Plaintiff goes on to argue that, even if there were such a policy, the elimination of her position did not alleviate any budgetary constraints because her salary was not paid out of CUNY's operating budget. There is no dispute that the salaries of tax levy employees such as plaintiff are paid from DASNY bond proceeds that fund CUNY's capital budget. Plaintiff, however, offers no response to the fact these bond proceeds are ultimately used to reimburse the salary amount into the operating budget, which initially advances the amount. The record establishes that payment of these salaries, even through the reimbursement procedure, affected overall cash flow in the CUNY operating budget. Also, Ms. Macari testified that elimination of unnecessary OFPCM salaries freed up funds in the capital budget to be used for other purposes, such as covering construction costs. Macari Decl. ¶ 27.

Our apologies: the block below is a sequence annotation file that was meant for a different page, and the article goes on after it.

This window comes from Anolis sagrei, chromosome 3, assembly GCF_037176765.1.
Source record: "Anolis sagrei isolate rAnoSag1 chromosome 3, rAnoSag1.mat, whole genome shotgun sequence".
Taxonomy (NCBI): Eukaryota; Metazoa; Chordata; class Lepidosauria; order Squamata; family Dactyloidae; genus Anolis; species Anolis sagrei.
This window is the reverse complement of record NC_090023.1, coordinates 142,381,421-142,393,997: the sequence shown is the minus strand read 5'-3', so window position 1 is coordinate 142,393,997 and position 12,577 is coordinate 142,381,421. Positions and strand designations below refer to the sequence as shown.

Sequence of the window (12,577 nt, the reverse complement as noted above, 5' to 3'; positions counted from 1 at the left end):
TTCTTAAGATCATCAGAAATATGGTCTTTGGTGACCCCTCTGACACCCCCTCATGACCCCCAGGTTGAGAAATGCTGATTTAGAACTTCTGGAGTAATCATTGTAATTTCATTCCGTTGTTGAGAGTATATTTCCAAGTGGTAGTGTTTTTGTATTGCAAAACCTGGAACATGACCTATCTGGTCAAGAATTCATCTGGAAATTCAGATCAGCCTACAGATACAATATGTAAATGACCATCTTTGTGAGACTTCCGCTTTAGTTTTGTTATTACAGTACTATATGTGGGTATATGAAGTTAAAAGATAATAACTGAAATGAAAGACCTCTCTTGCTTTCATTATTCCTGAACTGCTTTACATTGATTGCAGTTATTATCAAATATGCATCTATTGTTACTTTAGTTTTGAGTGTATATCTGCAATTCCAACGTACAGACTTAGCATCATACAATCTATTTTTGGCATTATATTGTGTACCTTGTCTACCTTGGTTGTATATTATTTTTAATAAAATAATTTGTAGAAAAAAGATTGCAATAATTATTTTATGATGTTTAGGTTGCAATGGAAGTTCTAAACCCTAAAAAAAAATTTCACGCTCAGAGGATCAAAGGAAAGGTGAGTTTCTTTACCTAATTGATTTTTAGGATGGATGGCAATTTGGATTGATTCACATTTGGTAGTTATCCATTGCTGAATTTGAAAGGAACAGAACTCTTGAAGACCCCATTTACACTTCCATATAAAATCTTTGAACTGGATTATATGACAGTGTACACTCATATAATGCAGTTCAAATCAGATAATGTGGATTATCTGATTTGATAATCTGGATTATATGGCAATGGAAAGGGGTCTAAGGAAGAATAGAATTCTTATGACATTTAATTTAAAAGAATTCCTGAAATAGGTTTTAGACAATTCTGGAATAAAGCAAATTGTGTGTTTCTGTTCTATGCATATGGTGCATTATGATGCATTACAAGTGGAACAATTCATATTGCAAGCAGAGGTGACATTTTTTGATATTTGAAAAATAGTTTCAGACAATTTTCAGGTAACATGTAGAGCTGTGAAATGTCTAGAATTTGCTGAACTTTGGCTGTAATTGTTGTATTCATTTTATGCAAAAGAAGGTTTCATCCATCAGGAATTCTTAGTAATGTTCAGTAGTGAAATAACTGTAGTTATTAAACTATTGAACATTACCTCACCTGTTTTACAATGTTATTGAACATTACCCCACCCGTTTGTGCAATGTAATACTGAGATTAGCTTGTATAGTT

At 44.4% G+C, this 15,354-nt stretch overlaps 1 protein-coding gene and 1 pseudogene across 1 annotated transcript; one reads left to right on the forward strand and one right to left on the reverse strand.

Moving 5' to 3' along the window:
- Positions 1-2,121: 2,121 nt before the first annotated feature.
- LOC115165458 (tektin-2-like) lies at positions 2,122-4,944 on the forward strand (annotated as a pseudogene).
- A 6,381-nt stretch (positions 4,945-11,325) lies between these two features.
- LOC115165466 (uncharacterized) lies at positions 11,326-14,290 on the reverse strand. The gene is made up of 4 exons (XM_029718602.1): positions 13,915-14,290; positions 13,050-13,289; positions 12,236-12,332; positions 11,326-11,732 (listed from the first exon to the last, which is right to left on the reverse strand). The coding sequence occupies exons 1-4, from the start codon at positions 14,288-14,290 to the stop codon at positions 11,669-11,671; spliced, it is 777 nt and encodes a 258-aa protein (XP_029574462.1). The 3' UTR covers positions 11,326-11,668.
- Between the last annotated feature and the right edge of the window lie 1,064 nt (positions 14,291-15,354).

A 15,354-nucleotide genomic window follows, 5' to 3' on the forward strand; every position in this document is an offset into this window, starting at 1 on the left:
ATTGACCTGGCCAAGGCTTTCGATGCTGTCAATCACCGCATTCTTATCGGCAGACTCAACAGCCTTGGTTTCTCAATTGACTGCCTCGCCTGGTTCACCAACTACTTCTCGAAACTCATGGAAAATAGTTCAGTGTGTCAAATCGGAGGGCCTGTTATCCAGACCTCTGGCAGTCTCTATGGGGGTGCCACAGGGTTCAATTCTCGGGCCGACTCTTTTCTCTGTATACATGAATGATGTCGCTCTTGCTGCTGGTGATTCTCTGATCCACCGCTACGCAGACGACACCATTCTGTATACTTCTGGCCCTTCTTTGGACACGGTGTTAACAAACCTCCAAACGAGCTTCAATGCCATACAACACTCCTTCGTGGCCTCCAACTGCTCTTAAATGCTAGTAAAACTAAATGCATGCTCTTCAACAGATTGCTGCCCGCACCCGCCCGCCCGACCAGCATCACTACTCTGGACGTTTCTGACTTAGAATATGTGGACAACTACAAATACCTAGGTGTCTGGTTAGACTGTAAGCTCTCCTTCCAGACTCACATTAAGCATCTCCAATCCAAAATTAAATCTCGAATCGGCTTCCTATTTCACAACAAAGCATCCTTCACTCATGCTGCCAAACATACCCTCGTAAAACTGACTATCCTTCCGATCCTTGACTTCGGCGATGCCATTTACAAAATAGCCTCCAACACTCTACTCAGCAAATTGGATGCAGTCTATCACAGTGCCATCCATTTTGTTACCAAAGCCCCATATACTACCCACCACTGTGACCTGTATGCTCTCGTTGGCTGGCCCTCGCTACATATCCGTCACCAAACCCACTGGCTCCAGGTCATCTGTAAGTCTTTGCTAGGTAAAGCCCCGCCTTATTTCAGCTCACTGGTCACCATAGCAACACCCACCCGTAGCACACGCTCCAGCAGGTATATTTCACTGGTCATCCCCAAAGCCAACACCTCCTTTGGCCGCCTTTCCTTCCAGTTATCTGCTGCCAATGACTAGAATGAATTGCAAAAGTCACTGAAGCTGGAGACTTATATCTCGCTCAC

Plaintiff also generally challenges defendants' explanation that the budgetary constraint affected the university and points to defendants' decisions to increase staffing and to retain less senior, non-African-American employees. Plaintiff claims that Ms. Macari hired new clerical, administrative and project management employees, even though their salaries would increase OFPCM's costs. However, the record establishes that, subsequent to plaintiff's nonreappointment, there was no net increase in the administrative staff and salaries at OFPCM. Macari Reply Decl. ¶ 13. Defendants further established that the new hires filled professional, not administrative, positions and that, because their salaries were paid out of funds independent of CUNY's operating budget, these hires were not subject to the same budgetary constraints affecting tax levy employees such as plaintiff. Id. ¶ 11.